AkzoNobel, the paints and coating firm, and Shaw Contract, the carpet manufacturer (members of WorldGBC’s Corporate Advisory Board), have pioneering but unique approaches to the “circular economy” – the restorative and regenerative economic system in which resources are retained and reused within businesses, as opposed to being wasted. Chris Cook, Global Sustainability Director at AkzoNobel, and Todd Jarvis, Global Marketing Director at Shaw Contract, speak to WorldGBC’s CEO Terri Wills.
How do you define the ‘circular economy’? What is the difference to ‘Cradle to Cradle’?
Chris Cook (CC): The traditional linear economy is often considered a “take, make and waste” model. The circular economy approach does not look at waste as waste, but more as a valuable resource with new potential. At AkzoNobel, we first understand where waste occurs in the value chain, and then minimise and repurpose.
Todd Jarvis (TJ): The terms ‘closed loop economy’, ‘circular economy’ and Cradle to Cradle are all similar: they are resource efficiency philosophies that have evolved since the 1970s. But Cradle to Cradle is different: it is a philosophy, but also a rigorous certification system. If we’re going to save the planet, we need a plan. And Cradle to Cradle is a plan.
What is the business case for taking these approaches?
TJ: At Shaw, Cradle to Cradle guides target setting and decision making, but it’s also becoming widely recognised and embedded in some Green Building Councils’ ratings tools, which helps to create demand. As William McDonough (the champion of Cradle to Cradle) says, “we are storing our future inventory on our customers’ floors”. Anytime we can produce a product without extracting raw materials from the earth, we are having a more positive impact – but we are also managing the risk of fluctuating and uncertain costs of raw materials.
CC: Sometimes for us it’s more about the social impact of these initiatives rather than hard financial benefits. Our initiative ‘Community RePaint’ allows paint to be collected, remanufactured on a small scale, and made available to people who might not otherwise be able to afford Dulux – a family living below the poverty line who wants to refresh their home, or even a church, charity or community group whose building needs a new paint job.
TJ: Indeed, social fairness is one of the five principles of Cradle to Cradle. It could be anything from donating floors to homes in New Orleans that were damaged during Hurricane Katrina, our staff engaging in volunteering schemes, or donating solar panels to orphanages in Thailand.
How challenging is it to get your products back into your companies for re-use?
CC: A key challenge is making sure that we only reclaim paint from a manufacturer who operates to the same standards as us, as we have to be careful what we put back into the system. We don’t want to recycle unhealthy or hazardous chemicals. Creating standards in the industry is critical to facilitate a circular economy approach. A further challenge is creating demand for a product with recycled content. It’s difficult to produce that product at the same price as our core products, and that limits demand.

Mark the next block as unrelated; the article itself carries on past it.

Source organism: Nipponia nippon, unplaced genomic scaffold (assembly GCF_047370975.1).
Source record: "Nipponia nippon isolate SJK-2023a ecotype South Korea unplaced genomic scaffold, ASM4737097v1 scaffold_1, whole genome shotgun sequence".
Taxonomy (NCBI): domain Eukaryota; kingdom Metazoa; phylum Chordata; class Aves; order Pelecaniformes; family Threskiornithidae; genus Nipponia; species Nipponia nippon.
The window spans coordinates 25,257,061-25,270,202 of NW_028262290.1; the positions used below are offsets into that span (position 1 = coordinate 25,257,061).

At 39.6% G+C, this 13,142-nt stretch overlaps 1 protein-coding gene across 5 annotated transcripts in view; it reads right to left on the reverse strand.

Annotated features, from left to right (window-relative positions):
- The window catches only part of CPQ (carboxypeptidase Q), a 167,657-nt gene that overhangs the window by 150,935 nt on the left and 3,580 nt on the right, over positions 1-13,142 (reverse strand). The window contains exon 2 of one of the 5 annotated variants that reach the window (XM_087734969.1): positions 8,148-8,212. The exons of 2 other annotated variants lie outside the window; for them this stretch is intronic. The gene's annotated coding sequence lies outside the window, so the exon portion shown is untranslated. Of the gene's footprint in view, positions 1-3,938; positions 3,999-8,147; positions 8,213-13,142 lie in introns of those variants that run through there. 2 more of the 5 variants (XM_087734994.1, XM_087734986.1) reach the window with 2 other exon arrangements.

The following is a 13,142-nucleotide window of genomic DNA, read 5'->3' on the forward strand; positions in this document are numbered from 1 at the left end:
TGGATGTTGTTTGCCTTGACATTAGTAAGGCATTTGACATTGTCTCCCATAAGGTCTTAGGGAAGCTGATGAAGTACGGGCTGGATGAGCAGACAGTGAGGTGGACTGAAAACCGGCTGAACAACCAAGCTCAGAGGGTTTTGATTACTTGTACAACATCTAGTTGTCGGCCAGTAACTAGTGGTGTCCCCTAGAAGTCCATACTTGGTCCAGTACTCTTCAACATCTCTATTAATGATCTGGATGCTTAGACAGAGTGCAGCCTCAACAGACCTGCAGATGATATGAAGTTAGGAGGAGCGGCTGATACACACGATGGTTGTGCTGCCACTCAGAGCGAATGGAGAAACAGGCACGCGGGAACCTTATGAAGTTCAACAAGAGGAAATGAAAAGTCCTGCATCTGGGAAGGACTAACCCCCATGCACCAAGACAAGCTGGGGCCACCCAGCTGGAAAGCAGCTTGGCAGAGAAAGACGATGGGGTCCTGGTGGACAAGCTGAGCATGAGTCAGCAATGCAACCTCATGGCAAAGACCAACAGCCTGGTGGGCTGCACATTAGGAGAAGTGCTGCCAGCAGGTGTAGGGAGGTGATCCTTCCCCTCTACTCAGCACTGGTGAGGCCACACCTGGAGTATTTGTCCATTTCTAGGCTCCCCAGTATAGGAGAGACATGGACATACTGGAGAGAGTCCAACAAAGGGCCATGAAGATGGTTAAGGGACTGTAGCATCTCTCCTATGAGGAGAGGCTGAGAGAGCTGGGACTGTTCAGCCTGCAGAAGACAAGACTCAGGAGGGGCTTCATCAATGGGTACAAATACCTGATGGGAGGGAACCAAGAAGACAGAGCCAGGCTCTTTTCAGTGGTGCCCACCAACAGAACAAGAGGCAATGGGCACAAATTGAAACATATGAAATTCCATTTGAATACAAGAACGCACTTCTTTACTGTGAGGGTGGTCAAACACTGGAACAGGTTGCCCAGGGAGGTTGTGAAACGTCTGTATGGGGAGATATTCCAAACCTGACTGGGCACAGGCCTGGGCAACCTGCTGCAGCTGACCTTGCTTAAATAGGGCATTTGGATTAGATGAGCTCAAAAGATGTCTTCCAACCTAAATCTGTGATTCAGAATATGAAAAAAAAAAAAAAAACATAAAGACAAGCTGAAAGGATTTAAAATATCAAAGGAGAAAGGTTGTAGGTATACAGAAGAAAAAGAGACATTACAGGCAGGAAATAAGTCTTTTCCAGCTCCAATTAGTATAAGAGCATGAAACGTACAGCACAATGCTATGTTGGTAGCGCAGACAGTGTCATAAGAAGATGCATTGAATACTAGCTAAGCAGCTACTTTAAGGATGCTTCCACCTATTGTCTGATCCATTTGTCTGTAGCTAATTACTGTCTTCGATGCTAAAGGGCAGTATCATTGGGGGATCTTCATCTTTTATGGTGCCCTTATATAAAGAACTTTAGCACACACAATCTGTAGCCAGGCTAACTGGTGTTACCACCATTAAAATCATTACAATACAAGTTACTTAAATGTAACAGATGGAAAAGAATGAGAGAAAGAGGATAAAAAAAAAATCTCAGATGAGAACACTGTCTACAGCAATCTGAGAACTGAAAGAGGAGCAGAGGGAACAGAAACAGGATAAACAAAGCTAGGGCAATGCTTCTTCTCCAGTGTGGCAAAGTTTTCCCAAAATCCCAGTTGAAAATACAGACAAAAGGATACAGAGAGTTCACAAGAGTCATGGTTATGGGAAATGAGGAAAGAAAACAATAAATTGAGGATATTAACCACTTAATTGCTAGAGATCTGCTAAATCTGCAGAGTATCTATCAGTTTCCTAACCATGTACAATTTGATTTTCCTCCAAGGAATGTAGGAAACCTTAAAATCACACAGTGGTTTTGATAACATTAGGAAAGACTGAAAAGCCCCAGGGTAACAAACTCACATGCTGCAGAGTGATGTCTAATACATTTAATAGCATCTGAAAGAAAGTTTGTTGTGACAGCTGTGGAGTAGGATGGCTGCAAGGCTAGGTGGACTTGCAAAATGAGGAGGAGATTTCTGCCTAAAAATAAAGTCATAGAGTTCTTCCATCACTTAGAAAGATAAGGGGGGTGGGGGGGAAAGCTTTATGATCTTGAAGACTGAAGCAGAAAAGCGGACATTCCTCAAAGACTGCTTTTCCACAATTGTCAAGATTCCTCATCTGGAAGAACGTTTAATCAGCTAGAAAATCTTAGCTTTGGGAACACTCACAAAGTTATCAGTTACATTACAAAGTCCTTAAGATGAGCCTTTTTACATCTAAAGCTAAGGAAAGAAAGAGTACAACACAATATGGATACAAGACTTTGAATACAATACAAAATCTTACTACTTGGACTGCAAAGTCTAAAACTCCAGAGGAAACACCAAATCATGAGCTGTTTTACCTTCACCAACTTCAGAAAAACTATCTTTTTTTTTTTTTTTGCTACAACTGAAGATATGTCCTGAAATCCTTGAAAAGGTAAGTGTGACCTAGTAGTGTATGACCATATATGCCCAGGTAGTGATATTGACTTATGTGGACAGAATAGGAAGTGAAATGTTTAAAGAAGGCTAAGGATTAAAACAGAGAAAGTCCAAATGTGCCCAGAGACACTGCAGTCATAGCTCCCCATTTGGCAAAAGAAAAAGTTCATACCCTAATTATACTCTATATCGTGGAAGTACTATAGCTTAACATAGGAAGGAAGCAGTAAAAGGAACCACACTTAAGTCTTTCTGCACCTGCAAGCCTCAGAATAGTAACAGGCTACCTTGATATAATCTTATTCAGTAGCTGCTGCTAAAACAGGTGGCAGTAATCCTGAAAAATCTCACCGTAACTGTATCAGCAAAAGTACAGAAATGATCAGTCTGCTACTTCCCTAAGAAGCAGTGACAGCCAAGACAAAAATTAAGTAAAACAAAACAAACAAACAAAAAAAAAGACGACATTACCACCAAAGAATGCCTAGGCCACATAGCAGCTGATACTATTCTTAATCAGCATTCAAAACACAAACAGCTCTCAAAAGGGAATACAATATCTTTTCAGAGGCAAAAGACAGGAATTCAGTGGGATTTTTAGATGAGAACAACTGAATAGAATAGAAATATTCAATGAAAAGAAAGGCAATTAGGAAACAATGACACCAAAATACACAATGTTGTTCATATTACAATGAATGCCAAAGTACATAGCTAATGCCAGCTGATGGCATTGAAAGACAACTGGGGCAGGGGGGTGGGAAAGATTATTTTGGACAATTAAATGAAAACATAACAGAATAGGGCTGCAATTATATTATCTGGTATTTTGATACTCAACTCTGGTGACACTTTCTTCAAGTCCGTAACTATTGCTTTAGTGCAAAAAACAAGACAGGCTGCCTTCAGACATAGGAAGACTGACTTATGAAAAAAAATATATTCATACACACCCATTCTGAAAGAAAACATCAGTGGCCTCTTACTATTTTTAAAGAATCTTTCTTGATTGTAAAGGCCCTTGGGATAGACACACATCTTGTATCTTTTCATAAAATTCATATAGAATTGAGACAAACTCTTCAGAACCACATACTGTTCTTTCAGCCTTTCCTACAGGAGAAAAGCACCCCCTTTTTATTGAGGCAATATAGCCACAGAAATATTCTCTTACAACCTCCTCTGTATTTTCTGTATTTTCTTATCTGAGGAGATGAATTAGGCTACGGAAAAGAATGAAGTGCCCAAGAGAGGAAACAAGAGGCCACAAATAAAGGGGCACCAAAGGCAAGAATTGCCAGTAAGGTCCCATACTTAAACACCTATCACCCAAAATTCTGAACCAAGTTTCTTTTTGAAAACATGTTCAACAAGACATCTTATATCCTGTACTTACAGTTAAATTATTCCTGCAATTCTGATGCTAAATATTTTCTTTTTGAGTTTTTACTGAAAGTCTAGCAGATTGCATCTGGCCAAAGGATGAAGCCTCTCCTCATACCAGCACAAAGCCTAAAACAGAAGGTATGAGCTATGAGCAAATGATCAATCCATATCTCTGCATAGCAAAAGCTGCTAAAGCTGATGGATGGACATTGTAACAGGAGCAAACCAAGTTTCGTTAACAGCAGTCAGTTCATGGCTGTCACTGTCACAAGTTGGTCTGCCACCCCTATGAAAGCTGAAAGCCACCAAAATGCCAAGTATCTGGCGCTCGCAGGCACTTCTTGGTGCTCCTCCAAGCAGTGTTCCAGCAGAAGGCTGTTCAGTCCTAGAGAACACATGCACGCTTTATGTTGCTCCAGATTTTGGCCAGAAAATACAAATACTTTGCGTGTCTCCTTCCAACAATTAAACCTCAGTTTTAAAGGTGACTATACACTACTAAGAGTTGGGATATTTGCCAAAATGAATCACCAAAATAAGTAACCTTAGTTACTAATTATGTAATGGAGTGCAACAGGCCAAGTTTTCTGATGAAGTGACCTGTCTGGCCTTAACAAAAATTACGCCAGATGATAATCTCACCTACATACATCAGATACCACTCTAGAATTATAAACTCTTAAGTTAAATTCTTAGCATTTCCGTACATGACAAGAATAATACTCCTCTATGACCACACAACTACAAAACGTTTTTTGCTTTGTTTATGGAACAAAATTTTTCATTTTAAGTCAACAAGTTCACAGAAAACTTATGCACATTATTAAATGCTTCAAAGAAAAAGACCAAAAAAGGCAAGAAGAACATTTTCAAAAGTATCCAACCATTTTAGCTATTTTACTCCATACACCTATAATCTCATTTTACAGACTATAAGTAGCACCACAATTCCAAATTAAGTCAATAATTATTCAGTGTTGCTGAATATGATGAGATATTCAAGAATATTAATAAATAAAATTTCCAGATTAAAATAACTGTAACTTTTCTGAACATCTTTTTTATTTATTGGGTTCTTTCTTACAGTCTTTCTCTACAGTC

TJ: At Shaw, we have a similar challenge. We design our products to be upcycled, but not everybody does. Different types of fibres and backings make this a difficult task to take back all carpets. We have experimented with new to the world technologies, but innovation is “messy” and at this point we don’t have a permanent solution for all carpet types. Being a leader can be difficult but we will continue to charge forward.
Marks and Spencer has pioneered a circular economy approach where clothes can be returned to stores to be resold, reused or recycled. Do you think this could apply to products in the building sector?
TJ: The challenge we find in our sector is working with the community to anticipate in advance when it’s time to replace and recycle, and being there when they do. Carpet doesn’t always wear out, but it “uglies out” – people want a different colour or pattern despite having a lifetime commercial warranty. We are trying to be more proactive by looking at projects that might be getting close to replacing carpet. I’m pleased to say that since 2006 we have recycled in the order of 400million kgs of carpet!
CC: We have a similar challenge – to get old products back you need to get people at the right opportunity. For example, consumers often dispose of paint not when they are about to start a new paint job, but when they are moving properties and clearing out their garages or lofts – which makes take back to store options more challenging. You have to make it as easy as possible for the consumer to recycle.
What can WorldGBC and our community of Green Building Councils do to advance circular thinking & encourage other companies to follow your lead?
TJ: WorldGBC can show and communicate that success in this area is not just pie in the sky, but is entirely possible – and that there are tangible examples out there. This will inspire other companies. The community can also promote collaborative opportunities – they can be unexpected and we can learn from one another! For example, we formed a joint venture with another company where we take back 3 billion plastic bottles annually and turn them into carpet fibers.
CC: Understanding that our two companies face the same issues means we can find common ground and a common purpose. This conversation is just the start!
(Images: Top; a Shaw Contract carpet recycling initiative. Botttom; AkzoNobel’s Community RePaint scheme for Dulux paint)